Spirulina, the Superfood for Blood Pressure and Hypertension

Spirulina, the Superfood for Blood Pressure and Hypertension

Spirulina, the superfood which can relax your arteries, lower blood pressure Suffering from hypertension? Take heart, Italian researchers have identified Spirulina, a superfood made from algae, that could help to reduce blood pressure.

The superfood, described as the “most complete food source in the world”, contains a specific protein which was found to relax arteries in the laboratory and in animals, the Daily Mail reported. Spirulina, scientifically called arthrospiraplatensis, is technically a type of bacteria. Researchers at the Mediterranean Neurological Institute in Pozzilli, Italy, isolated certain molecules from the spirulina to test its health benefits.They simulated the effects of digesting spirulina on isolated arteries and animals in the lab.

“We reproduced what happens in the human gut after ingesting the substance,” lead author Albino Carrizzo was quoted as saying.“This way we have been able to isolate the peptides that would be absorbed by our body,” he added. The study, detailed in the journal Hypertension, also discovered for the first time molecules in spirulina, called SP6, which lowered the blood pressure of animals. When put into the body SP6 is thought to stimulate a process in the body which releases nitric oxide.

The spirulina triggered relaxation of the artery, a process called vasodilatory action, which can help lower blood pressure by  increasing the amount of blood pumped in one motion. This is an effect caused by nitric oxide, a chemical known for maintaining healthy blood pressure, the researchers reported.

Spirulina contains protein, iron, potassium, magnesium, and many other minerals and is widely used in supplements and smoothies for a host of conditions, including weight loss, hay fever, PMS and diabetes. Though more research is needed into the potential of spirulina, but the findings are promising for the future of “natural” treatments for high blood pressure, the researchers noted.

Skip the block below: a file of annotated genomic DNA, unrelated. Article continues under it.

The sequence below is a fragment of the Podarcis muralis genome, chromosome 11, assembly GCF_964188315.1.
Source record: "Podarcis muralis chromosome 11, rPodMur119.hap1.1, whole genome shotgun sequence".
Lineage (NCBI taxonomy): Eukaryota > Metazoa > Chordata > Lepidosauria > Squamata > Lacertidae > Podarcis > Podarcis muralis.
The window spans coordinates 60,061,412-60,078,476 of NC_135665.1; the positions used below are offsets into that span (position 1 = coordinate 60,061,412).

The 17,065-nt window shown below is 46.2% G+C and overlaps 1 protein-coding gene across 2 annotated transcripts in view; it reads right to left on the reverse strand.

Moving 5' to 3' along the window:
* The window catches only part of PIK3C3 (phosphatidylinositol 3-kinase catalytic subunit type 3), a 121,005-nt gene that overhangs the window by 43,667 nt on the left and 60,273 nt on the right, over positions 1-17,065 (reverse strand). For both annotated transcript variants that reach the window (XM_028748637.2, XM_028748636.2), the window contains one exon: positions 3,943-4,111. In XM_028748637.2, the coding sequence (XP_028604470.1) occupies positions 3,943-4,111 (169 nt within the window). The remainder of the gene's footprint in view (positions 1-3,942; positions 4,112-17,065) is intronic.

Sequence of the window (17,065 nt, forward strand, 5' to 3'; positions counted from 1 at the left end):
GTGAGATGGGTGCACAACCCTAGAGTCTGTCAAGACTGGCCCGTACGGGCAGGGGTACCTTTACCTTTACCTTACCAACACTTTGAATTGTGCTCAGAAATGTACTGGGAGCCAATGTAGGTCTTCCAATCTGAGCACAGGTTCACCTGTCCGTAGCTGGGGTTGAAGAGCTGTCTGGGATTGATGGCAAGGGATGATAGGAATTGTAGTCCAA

Health Benefits of Spirulina
Spirulina is among the world’s most popular supplements. It is loaded with various nutrients and antioxidants that may benefit your body and brain.

Spirulina is an organism that grows in both fresh and salt water.It is a type of cyanobacteria, which is a family of single-celled microbes that are often referred to as blue-green algae.

Just like plants, cyanobacteria can produce energy from sunlight via a process called photosynthesis. Spirulina was consumed by the ancient Aztecs but became popular again when NASA proposed that it could be grown in space for use by astronauts . A standard daily dose of spirulina is 1–3 grams, but doses of up to 10 grams per day have been used effectively .It also contains decent amounts of magnesium, potassium and manganese and small amounts of almost every other nutrient. In addition, the same amount holds only 20 calories and 1.7 grams of digestible carbs. A tablespoon (7 grams) of spirulina provides a small amount of fat — around 1 gram — including both omega-6 and omega-3 fatty acids in an approximately 1.5–1.0 ratio.

The quality of the protein in spirulina is considered excellent — comparable to eggs. It gives all the essential amino acids that you need.It is often claimed that spirulina contains vitamin B12, but this is false. It has pseudovitamin B12, which has not been
shown to be effective in humans.

Spirulina is a fantastic source of antioxidants, which can protect against oxidative damage. Its main active component is called phycocyanin. This antioxidant substance also gives spirulina its unique blue-green color. Phycocyanin can fight free radicals and inhibit production of inflammatory signaling molecules, providing impressive antioxidant and anti-inflammatory effects.

Phycocyanin is the main active compound in spirulina. It has powerful antioxidant and anti-inflammatory properties. Studies indicate that spirulina can lower triglycerides and “bad” LDL cholesterol and may simultaneously raise “good” HDL cholesterol. The antioxidants in spirulina appear to be particularly effective at reducing lipid peroxidation in both humans and animals.

Some evidence suggests that spirulina has anti-cancer properties. Research in animals indicates that it can reduce cancer occurrence and tumor size. Spirulina may have anti-cancer properties and appears especially effective against a type of precancerous lesion of the mouth called OSMF.

A higher dose of spirulina may lead to lower blood pressure levels, a major risk factor for many diseases. Spirulina is a popular alternative treatment for symptoms of allergic rhinitis, and there is evidence that it can be effective.


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